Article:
Planning to buy a property off the plan?
An off the plan purchase takes place where a developer needs to pre-sell units in order to obtain finance for their development. Often you will find that these units are offered at a discount to the market initially in order to get those first sales completed. This can be very tempting, particularly in a bullish, or rising market.
The process is generally to obtain finance approval and then secure your deposit with a long-term bond or cash. The long term bond is provided by a deposit bond insurer, such as Deposit Bond Australia, with a premium charged that varies in line with both the bond amount and the sunset clause in the purchase contract.
The sunset clause is the date nominated by the developer as the date they will have construction completed by. Non-completion at this date gives either party to the contract the right to rescind their contract.
So, what are the risks of buying off the plan?
There are many!
- Most finance approvals last for 90 days, whereas most developments take far longer than this to be completed. This means that your finance would need to be reapproved prior to settlement and there are no guarantees this would be the case:
- Your income could change
- Your expenses could change
- your bank could (and likely will) change their policies
- the approval is subject to a final valuation, which will reflect the current market conditions rather than the conditions that prevailed at the time you purchased the property
- the lender may consider itself over exposed in that particular development and opt not to fund any more units in that complex
If you can’t complete the purchase the developer may take action against you for failing to complete the purchase. You may lose your deposit. In the event that you have used a deposit bond, the insurer may also take action against you for any payments they have to make to the developer.
- Even if your lender does come through with the approval, often the notice that the development is complete is provided with a short timeframe for settlement, meaning your lender is not in a position to settle in time, potentially incurring interest penalties. If you, your lender or broker are not on top of the situation this could be costly. And if your lender or broker is responsible for arranging finance on a large number of units in that complex they may not have the time to arrange finance as quickly as they need to.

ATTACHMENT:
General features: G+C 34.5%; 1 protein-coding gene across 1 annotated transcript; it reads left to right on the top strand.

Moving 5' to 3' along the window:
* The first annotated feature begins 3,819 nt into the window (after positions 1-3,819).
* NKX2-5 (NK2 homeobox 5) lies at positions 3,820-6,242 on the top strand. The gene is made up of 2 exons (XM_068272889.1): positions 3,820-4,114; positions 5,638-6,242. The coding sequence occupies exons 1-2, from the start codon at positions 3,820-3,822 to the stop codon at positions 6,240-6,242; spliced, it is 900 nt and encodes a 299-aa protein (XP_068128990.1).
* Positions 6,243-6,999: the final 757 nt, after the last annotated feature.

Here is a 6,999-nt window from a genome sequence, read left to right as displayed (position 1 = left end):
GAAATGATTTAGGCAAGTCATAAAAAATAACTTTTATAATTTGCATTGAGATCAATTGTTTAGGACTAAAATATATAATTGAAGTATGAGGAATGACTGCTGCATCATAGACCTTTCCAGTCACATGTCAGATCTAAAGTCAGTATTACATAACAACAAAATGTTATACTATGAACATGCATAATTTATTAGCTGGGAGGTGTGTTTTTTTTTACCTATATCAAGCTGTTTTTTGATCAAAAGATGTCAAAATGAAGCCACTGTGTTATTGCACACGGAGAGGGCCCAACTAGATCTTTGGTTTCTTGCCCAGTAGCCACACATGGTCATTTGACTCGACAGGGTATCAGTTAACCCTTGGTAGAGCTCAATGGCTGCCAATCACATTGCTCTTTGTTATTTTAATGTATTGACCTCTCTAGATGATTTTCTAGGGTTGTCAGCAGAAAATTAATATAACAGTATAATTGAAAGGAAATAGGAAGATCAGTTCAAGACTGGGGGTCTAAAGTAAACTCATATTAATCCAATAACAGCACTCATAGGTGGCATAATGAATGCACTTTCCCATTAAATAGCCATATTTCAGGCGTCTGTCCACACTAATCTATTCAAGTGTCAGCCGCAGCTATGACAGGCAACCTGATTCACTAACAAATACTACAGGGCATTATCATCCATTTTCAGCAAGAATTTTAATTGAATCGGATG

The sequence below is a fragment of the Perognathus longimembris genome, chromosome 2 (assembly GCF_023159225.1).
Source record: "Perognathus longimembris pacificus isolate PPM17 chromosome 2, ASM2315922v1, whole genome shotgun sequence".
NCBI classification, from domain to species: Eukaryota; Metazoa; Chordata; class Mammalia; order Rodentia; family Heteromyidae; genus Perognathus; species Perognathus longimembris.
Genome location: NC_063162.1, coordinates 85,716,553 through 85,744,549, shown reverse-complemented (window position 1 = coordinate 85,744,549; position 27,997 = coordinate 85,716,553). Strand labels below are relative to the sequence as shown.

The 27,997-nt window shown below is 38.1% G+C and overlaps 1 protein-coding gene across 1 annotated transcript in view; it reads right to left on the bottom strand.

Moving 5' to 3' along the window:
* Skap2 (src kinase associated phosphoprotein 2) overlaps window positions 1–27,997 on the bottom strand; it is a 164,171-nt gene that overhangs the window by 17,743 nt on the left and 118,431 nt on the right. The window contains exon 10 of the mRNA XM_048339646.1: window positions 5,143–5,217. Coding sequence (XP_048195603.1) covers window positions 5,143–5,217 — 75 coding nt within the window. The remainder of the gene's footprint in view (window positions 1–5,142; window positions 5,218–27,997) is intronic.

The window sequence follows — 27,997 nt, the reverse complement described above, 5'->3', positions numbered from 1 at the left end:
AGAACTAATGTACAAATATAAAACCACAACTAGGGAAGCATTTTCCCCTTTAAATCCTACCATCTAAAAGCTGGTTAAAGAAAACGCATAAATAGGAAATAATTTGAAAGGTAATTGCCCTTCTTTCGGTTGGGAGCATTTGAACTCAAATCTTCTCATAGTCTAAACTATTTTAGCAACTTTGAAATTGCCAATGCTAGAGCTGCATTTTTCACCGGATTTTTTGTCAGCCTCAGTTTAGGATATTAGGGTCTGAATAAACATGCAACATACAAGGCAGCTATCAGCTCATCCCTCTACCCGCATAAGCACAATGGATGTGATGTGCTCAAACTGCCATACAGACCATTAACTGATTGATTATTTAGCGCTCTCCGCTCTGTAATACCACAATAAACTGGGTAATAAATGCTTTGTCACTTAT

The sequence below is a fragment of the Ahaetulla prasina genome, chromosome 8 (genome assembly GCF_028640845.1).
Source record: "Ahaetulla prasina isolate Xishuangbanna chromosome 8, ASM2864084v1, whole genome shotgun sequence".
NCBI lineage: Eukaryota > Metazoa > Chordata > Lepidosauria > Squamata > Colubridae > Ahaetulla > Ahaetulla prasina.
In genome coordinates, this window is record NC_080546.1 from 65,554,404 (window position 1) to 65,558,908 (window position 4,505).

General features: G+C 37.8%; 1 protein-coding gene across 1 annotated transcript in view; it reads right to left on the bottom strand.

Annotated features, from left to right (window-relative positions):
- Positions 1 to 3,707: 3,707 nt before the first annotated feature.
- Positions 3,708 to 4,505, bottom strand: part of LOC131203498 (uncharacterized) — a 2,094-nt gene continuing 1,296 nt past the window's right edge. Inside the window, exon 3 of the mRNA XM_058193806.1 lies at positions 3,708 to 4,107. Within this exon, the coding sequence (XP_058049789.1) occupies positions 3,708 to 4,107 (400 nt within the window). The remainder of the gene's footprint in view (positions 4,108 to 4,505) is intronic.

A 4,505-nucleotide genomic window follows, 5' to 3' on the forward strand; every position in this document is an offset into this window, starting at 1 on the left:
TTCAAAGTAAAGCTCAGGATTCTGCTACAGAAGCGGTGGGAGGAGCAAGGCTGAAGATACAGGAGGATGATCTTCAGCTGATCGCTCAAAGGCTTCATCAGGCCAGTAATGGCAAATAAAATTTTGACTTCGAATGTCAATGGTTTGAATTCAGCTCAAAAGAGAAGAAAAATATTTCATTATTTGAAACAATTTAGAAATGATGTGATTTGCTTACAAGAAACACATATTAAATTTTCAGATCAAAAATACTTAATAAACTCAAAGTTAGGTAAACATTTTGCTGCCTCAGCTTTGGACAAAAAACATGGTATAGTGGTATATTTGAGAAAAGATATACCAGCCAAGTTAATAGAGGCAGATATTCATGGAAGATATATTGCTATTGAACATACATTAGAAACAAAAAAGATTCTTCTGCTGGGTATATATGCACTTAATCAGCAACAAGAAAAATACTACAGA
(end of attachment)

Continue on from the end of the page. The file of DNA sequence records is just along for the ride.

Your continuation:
- Multiple units in multiple complexes can often lead to oversupply – this can adversely affect rental income as tenants have a choice of units all ready to occupy, all at the same time. It can also adversely affect property values, particularly if there a large number of speculative purchasers who all put their unit on the market to sell the day the property settles
- The property may not be built to the standard you expected
- Remember that ‘sunset clause’? If the value of the property has risen since you signed your contract some developers may delay completion past the date provided in the contract. Then then may resell the same unit to another purchaser to obtain a better price.
But what if you really do want that off the plan property?
- Get sound, legal, finance and borrowing advice
- Do your homework – the more units in the complex, the more likely it is that any rental returns will be diluted and if there are multiple developments in your area at the same time, be even more certain
- Be aware that any finance approval will not last forever – once you have been approved maintain a close relationship with the developer, agent, banker or broker to ensure that you are ready to finalise your loan approval 1-2 months before the property is due to be registered with your State Land & Property department
- Buying off the plan is best suited to buyers with enough equity in cash, liquid investments or property to cover the worst case scenario of the property being purchased reducing in value
- If in doubt, stay out – your chance may come when those speculators sell, or when the developer needs to resell the stock that they still hold, thanks to finance falling through at the last moment